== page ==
No one wants to live in fear. I've always been scared of saying the wrong thing. I don't sleep well. I never have. But each time I tell another person, I feel stronger and sleep a little more soundly. It takes an enormous amount of energy to guard such a big secret. I've endured years of misery and gone to enormous lengths to live a lie. I was certain that my world would fall apart if anyone knew. And yet when I acknowledged my sexuality I felt whole for the first time. I still had the same sense of humor, I still had the same mannerisms and my friends still had my back.
Openness may not completely disarm prejudice, but it's a good place to start. It all comes down to education. I'll sit down with any player who's uneasy about my coming out. Being gay is not a choice. This is the tough road and at times the lonely road. Former players like Tim Hardaway, who said "I hate gay people" (and then became a supporter of gay rights), fuel homophobia. Tim is an adult. He's entitled to his opinion. God bless America. Still, if I'm up against an intolerant player, I'll set a pretty hard pick on him. And then move on.
The most you can do is stand up for what you believe in. I'm much happier since coming out to my friends and family. Being genuine and honest makes me happy.
Thanks to Jason Collins and Dumbledore now there's two really cool gay wizards.— Travon Free (@Travon) April 29, 2013
@benshapiro: So Jason Collins is a hero because he's gay? Our standard has dropped quite a bit since Normandy.
The 30 NBA teams are not going to retire Collins's number; in fact, none of them will. He has earned his place in basketball history, but it remains to be seen just how huge a place it will prove, and his new historical status is guaranteed to minimize a very admirable playing career on the court (as even Robinson's beginnings overshadowed his Hall of Fame on-field contributions). Collins's is not the Robinson-esque heroism available only to the incredible people among us. His is the everyday-type heroism that we all can learn from. And his aims are proportionately modest. "I'm glad I'm coming out in 2013 rather than 2003," he writes. "The climate has shifted; public opinion has shifted. And yet we still have so much farther to go. Everyone is terrified of the unknown, but most of us don't want to return to a time when minorities were openly discriminated against." No, most of us don't, and one feels that most of us can, like Collins, actually make a difference toward ensuring that doesn't happen.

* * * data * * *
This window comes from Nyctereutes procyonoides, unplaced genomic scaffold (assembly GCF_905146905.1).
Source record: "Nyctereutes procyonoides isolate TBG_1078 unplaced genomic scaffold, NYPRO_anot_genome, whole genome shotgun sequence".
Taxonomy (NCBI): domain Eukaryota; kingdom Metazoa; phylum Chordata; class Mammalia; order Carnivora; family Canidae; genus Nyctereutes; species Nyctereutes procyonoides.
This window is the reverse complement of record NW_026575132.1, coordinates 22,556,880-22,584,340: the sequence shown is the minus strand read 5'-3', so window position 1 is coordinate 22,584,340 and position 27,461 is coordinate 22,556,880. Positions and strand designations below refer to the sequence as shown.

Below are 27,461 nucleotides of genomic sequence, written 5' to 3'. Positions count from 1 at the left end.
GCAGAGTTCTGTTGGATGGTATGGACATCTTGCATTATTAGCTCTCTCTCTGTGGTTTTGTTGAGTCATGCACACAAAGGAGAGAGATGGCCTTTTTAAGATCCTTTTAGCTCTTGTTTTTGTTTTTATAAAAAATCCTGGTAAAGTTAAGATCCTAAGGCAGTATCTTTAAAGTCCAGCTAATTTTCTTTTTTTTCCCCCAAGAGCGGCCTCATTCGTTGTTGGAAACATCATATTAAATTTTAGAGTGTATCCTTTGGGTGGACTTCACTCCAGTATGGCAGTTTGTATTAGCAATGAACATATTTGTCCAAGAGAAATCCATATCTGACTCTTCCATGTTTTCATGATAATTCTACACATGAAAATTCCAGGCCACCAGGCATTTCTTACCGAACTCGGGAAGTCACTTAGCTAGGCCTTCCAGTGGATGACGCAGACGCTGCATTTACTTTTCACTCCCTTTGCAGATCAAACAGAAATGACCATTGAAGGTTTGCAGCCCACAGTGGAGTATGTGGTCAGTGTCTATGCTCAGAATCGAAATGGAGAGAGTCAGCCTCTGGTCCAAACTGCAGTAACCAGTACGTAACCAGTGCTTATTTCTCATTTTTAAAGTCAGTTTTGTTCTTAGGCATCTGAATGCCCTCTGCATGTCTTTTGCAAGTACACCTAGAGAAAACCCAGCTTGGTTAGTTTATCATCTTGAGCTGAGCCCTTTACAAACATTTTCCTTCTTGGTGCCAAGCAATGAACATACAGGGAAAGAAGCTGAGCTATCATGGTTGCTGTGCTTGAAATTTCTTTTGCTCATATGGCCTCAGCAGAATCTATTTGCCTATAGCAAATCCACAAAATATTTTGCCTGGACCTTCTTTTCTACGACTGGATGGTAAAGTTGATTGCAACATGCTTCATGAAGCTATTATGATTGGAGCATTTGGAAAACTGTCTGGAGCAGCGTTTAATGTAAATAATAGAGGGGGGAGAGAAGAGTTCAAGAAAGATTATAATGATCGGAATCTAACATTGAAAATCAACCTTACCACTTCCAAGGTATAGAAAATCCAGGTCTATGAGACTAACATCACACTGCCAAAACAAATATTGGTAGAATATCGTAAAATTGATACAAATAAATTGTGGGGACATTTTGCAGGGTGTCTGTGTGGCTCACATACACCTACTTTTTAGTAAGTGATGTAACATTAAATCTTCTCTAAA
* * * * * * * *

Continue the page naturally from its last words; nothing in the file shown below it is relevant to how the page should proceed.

"Why do gay people have to come out? Gay folks can still pursue their legal rights without holding a public announcement. Let me add one other little secret...in most instances, at work, at home or at church, we already know who is gay, huh? Very few secrets here pal."
"Gay and lesbian have a over inflated view of the importance of coming out. Don't mean squat to me and most of the folks I know offer the same sentiment. Don't mean nothing..."
When I came out, in 1981, I didn't have much public support and I know I lost endorsements. But I never had to worry about losing my job. [...] For team sports athletes, this is not the case. A homophobic coach at any level -- high school, college or pros -- could keep a player from playing. Remember Rene Portland, the women's basketball coach at Penn State? She proudly boasted she would not allow a lesbian on her team. In the past, that kind of homophobia would have had support from the front office. [...]
But the times changed. Boy, did they ever change.
Any revolution starts with a small step. As I see it, this one started with Vikings punter Chris Kluwe and his R-rated (but darn smart and funny) editorial on Deadspin last year. That was a catalyst because it then became clear: Straight players were standing in support of gays in general -- and their gay teammates, whoever they might be. Those gay athletes might have been deeply closeted, but there was unspoken acknowledgement: We know you exist. Kluwe wasn't shunned or ridiculed for his stance. The tables turned. It was the homophobes who were left standing in the cold, scorned and criticized by fans and the media. How is that for a turnaround in, relatively speaking, a very short time?
A college classmate tried to persuade me to come out then and there. But I couldn't yet. My one small gesture of solidarity was to wear jersey number 98 with the Celtics and then the Wizards. The number has great significance to the gay community. One of the most notorious antigay hate crimes occurred in 1998. Matthew Shepard, a University of Wyoming student, was kidnapped, tortured and lashed to a prairie fence. He died five days after he was finally found. That same year the Trevor Project was founded. This amazing organization provides crisis intervention and suicide prevention to kids struggling with their sexual identity. Trust me, I know that struggle. I've struggled with some insane logic. When I put on my jersey I was making a statement to myself, my family and my friends.
When asked if the organizations needed to be more inclusive towards gay players, the 11-time NBA champion coach called the question "ridiculous," before noting, "There's no inclusiveness to be had."
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